“ think I’ll take a moment to celebrate my age,” begins Tim McGraw’s “My Next Thirty Years,” just one of the energetic tunes by then little-known songwriter Phil Vassar that invaded country radio between 1998 and 2000. It’s an impressive string of hits that includes Jo Dee Messina’s record-breaking “Bye Bye” and “I’m Alright,” and Collin Raye’s “Little Red Rodeo.” And for Vassar, it’s as much a part of his legacy as the hits like “Carlene” and “Just Another Day in Paradise” that he earned after finally launching a recording career in 2000.
So when it was time to take a moment to celebrate that career, on his just-released Greatest Hits Volume I, Vassar seized the chance to record his own versions of the famous tunes. The result is an unusually fresh and satisfying retrospective that examines his career from every angle. Just a few days before the Academy of Country Music Awards, we caught Vassar in between West Coast gigs to reminisce about those early hits.
Scene: Do you perform those songs much in concert?
Phil Vassar: You know what, I do them all the time. And every time I play “30 Years” or “Bye Bye,” people kind of look around like, “He wrote that?”
Scene: How did you approach recording them? Were you trying to make your versions sound different than the originals?
PV: My live band recorded this album with me, so we set up in the studio like we were onstage, and we just kind of edged it up and had fun. Sometimes you have a hard time really capturing what you do live. So I thought having the band might be the ticket. We just have a chemistry.
Scene: It’s cool to hear you do those Jo Dee Messina hits, because they were such defining songs for her.
PV: Yeah, I remember when she cut “Bye Bye,” I thought, “I don’t know if I can hear a girl doing this.” (laughs) How smart am I? But they’re all such personal songs. “Bye Bye” was a divorce song, and “I’m Alright” was a song about one of my good friends. It’s really kind of hard to hear someone talking about your friend, or your breakup or your love. But I guess I can’t complain a bit about that! Because having that success as a writer really did get the attention of the labels. I was always a performer way before I was a songwriter. But I really wanted to get a deal, so I started working on my songwriting.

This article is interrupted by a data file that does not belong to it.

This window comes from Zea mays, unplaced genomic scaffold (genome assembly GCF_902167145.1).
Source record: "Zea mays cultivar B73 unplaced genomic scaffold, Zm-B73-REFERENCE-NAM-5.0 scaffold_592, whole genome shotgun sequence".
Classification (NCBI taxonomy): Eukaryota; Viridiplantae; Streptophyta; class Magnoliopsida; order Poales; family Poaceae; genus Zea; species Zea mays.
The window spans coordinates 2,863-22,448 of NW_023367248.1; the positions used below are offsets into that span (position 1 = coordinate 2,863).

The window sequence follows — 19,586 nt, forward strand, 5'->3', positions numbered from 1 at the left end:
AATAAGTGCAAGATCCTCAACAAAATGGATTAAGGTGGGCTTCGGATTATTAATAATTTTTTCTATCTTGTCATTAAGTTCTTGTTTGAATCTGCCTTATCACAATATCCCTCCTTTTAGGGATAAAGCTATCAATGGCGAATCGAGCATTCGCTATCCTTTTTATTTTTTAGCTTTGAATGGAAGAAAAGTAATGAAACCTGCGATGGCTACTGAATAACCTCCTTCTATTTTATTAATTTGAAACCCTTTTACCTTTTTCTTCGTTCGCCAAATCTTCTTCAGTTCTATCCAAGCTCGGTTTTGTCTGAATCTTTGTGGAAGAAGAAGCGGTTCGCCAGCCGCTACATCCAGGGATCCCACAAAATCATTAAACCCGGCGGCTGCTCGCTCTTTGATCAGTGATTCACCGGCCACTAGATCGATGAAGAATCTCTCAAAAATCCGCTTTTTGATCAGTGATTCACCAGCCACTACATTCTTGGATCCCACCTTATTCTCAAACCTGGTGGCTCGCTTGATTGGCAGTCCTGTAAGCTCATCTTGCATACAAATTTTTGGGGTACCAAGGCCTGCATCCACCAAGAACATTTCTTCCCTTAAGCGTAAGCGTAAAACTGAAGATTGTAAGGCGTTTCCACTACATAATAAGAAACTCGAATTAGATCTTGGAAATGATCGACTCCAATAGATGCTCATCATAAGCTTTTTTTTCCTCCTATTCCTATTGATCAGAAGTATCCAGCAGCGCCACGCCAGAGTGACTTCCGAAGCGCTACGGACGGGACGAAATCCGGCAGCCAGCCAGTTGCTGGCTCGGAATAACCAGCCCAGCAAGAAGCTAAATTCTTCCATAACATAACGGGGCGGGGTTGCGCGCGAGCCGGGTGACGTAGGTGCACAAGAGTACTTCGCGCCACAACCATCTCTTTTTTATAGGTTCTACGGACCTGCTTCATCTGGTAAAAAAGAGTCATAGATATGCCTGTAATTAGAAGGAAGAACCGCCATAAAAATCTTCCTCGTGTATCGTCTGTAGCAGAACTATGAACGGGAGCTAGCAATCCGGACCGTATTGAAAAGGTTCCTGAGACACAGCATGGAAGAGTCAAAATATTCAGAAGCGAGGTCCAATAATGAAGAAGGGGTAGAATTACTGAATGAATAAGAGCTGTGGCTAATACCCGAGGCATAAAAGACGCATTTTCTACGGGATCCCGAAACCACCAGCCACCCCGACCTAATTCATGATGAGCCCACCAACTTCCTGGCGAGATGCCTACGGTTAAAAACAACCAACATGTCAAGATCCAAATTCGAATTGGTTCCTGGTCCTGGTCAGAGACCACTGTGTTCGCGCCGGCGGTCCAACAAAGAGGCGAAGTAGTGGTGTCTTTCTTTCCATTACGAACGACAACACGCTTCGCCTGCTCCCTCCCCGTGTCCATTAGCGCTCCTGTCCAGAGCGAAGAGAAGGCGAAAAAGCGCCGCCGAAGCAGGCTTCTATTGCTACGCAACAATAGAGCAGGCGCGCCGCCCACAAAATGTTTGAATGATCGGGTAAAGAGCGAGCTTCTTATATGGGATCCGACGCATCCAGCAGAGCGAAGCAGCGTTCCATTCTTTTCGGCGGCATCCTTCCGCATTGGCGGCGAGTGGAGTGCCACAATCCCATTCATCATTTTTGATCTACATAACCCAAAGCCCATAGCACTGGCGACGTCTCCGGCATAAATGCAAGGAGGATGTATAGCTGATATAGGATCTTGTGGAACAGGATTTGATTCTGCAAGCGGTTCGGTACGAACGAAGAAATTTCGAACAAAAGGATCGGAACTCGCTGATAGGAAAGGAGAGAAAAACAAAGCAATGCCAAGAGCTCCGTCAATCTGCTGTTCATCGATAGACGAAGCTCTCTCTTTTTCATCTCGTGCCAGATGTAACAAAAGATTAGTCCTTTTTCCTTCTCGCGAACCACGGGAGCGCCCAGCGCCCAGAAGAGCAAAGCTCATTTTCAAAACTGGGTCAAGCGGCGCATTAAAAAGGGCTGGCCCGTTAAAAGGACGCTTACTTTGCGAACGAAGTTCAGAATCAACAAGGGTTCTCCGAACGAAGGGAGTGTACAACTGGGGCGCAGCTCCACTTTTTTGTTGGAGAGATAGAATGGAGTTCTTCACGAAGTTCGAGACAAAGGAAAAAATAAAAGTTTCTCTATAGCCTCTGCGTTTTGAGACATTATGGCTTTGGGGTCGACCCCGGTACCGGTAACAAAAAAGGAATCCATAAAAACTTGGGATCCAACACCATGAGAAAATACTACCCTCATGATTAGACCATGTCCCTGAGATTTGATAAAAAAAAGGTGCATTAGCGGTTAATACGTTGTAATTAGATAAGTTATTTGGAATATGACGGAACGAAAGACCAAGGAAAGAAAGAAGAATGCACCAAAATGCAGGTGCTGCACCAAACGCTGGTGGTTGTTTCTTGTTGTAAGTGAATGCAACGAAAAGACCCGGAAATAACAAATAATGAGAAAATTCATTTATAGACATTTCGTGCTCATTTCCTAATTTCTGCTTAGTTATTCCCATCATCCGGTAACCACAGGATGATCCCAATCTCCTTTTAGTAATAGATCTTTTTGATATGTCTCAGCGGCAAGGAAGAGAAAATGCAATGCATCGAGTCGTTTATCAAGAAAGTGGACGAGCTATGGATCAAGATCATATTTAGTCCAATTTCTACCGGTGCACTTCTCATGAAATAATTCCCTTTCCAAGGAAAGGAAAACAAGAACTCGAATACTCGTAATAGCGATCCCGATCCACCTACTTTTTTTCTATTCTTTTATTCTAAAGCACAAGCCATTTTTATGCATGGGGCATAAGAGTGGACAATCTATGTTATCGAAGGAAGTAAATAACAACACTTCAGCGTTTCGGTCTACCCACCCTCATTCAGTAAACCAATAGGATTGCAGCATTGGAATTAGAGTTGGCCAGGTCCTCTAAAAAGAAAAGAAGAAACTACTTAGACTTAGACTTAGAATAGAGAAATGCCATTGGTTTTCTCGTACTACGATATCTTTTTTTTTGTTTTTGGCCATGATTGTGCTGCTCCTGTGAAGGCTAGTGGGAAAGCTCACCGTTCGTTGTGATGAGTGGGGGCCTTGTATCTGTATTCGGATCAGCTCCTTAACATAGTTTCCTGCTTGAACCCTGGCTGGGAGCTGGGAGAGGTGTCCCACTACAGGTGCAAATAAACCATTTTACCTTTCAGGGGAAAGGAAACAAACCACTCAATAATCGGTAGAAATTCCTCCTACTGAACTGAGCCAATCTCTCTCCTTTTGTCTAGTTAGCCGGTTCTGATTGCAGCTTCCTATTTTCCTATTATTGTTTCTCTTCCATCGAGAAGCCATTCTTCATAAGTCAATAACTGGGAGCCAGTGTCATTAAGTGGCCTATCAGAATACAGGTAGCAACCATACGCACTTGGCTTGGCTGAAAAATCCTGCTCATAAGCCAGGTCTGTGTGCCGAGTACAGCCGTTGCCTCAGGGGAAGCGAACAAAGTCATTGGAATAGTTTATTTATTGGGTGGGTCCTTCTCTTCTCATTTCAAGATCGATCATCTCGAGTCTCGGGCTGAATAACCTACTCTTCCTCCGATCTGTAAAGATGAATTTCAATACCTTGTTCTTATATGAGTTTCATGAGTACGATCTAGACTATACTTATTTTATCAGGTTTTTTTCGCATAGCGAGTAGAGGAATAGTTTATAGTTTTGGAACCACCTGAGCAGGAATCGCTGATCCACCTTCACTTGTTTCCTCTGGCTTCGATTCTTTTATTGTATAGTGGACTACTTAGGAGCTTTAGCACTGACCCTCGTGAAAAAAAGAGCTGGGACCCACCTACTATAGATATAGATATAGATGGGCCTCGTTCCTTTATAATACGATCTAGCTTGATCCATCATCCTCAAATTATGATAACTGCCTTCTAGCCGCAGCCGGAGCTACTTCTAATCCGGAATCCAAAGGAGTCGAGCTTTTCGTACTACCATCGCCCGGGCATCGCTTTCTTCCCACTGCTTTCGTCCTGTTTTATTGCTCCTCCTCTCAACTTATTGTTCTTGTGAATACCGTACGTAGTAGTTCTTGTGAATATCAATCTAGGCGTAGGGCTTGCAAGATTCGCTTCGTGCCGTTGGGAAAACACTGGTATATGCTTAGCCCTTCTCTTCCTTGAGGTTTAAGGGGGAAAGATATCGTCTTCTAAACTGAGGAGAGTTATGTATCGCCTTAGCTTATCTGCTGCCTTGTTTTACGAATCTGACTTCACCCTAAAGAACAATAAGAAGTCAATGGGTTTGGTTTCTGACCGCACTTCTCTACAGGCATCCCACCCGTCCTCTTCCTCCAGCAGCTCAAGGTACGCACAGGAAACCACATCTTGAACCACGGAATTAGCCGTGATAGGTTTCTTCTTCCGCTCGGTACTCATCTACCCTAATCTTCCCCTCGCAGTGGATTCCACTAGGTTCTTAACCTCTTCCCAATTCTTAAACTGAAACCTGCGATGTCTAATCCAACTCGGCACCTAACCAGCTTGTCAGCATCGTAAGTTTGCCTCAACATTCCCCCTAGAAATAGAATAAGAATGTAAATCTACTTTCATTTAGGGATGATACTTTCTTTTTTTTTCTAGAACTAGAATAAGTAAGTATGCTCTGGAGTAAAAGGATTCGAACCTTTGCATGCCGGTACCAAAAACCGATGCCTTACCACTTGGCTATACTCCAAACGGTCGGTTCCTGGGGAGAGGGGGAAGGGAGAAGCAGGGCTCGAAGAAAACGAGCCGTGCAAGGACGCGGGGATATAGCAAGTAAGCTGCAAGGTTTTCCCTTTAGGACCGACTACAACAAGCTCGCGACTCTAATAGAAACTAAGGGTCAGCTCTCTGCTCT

Scene: Were there any songs that you couldn’t bear to let any other artist record?
PV: Well, I didn’t know if I was going to have a solo career, and those songs getting cut really gave me some validity. Lonestar was in the studio getting ready to cut “Just Another Day in Paradise,” though. And I think we had to talk them out of that. (laughs)
Scene: There are three new songs on the album, and all of them, especially the single “Last Day of My Life,” seem very reflective. Is that a writing phase you were in?
PV: I do like to look back when I write songs. It’s like when you’re driving at night and you smell honeysuckle, and it reminds you of being on the lake. That’s kind of how songwriting is to me. You’re inspired by these little things. “Last Day of My Life” was a song that was kind of thrust upon me as I lost a friend of mine. And it just made me realize that any minute this could happen to anyone, and I’m going to take advantage of my time—and make love, not war. (laughs)